FIG. 2 is a graph showing the effect of Ringer's Lactate Solution (RLS) and Ringer's Ethyl Pyruvate Solution (REPS) on pancreatic edema in mice with acute pancreatitis. The effect on mice treated with RLS and REPS is compared with untreated control.

FIG. 3 is a graph showing the effect of Ringer's Lactate Solution (RLS) and Ringer's Ethyl Pyruvate Solution (REPS) on hepatocellular injury in mice with acute pancreatitis. The effect on mice treated with RLS and REPS is compared with untreated control.

FIG. 4 is a graph showing the effect of Ringer's Lactate Solution (RLS) and Ringer's Ethyl Pyruvate Solution (REPS) on expression levels of pancreatic TNF-α and IL-6 mRNA in mice with acute pancreatitis. The effect on mice treated with RLS and REPS is compared with untreated control.

DETAILED DESCRIPTION OF THE INVENTION

The present invention is a method of treating pancreatitis in a subject by administering an ester of an alpha-ketoalkanoic acid or an amide of an alpha-ketoalkanoic acid dissolved in a physiologically-acceptable vehicle. The disclosed method of treatment is effective in treating the severe forms of acute pancreatitis, including acute necrotizing pancreatitis.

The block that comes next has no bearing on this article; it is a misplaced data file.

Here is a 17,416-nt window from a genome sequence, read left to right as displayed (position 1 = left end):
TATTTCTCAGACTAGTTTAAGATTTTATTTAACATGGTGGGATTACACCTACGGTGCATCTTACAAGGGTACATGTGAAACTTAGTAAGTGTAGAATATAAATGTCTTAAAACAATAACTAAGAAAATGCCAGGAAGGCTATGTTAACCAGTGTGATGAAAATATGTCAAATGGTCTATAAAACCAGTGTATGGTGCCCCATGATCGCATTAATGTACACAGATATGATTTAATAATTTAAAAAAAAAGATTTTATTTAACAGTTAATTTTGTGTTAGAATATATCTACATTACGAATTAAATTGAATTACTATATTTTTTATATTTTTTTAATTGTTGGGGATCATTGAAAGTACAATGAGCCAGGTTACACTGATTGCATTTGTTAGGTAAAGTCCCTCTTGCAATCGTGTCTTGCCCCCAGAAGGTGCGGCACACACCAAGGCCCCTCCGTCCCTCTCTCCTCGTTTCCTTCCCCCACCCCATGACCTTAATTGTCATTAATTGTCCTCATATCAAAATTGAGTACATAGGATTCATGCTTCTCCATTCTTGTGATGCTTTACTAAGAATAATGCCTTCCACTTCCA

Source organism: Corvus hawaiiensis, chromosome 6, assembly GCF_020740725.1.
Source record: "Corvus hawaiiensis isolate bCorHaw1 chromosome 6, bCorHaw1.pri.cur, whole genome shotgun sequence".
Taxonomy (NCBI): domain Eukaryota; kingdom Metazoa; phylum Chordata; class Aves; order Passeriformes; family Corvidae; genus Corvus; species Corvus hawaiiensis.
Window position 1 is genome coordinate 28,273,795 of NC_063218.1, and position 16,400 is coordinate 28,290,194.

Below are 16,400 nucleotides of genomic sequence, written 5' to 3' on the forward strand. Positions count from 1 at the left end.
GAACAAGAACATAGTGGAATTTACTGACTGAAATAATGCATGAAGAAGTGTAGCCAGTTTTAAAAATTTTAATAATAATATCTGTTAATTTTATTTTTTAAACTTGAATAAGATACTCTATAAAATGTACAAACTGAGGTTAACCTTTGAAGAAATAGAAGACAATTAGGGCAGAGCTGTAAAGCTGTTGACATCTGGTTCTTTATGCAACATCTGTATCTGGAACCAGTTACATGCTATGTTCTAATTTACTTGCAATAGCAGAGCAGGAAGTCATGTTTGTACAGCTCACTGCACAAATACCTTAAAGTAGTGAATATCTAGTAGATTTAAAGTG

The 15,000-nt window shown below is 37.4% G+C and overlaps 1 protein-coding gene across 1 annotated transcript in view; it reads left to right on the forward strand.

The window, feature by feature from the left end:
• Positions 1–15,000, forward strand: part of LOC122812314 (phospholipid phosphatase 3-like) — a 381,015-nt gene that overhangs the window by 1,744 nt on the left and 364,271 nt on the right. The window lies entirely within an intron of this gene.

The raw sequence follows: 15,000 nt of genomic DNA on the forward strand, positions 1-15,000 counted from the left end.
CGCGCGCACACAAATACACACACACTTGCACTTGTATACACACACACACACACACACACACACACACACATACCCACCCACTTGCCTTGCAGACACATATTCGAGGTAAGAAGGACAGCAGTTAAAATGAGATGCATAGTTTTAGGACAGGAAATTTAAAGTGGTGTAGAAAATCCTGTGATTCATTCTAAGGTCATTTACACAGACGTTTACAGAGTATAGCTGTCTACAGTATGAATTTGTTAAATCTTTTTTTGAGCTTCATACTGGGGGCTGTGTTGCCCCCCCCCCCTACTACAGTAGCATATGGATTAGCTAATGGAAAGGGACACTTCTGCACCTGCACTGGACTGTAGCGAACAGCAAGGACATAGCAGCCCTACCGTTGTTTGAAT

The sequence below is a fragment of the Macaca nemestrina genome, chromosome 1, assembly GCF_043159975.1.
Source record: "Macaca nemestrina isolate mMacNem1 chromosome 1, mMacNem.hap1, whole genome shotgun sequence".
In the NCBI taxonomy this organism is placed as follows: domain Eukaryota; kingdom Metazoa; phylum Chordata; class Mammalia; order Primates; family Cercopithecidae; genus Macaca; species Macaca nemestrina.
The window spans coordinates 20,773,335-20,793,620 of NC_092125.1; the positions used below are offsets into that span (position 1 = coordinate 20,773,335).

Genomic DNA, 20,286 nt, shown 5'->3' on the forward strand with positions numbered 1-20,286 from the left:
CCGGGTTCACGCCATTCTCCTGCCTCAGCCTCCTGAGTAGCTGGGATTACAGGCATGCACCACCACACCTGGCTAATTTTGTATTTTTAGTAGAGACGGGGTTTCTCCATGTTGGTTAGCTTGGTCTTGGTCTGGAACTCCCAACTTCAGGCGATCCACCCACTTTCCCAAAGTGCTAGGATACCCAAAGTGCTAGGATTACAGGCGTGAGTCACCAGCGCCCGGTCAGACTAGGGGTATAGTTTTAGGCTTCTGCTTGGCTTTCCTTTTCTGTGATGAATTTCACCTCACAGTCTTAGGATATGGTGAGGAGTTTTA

As used herein, the term “pancreatitis” indicates a disease of pancreas whose major causes include excessive alcohol consumption and ductal obstruction (e.g. by gallstones) and whose presentation reflects a continuum of morphologic abnormalities that may include glandular inflammation of pancreas. In the acute stage, this ranges from mild disease (edematous pancreatitis) to the severe form (hemorrhagic or necrotizing pancreatitis). The former is characterized by exudation of neutrophils and interstitial edema with apparent preservation of parenchymal elements, the latter by coagulation necrosis of the gland and surrounding fatty tissue, resulting in loss of structural integrity, and, possibly, bleeding. Severe acute pancreatitis is usually a result of pancreatic glandular necrosis. The morbidity and mortality associated with acute pancreatitis are substantially higher when necrosis is infected (i.e., “infected acute pancreatitis”). Acute pancreatitis usually has a rapid onset manifested by upper abdominal pain, vomiting, fever, tachycardia, leukocytosis, and elevated serum levels of pancreatic enzymes. The disclosed method can be used to treat all of these forms of pancreatitis.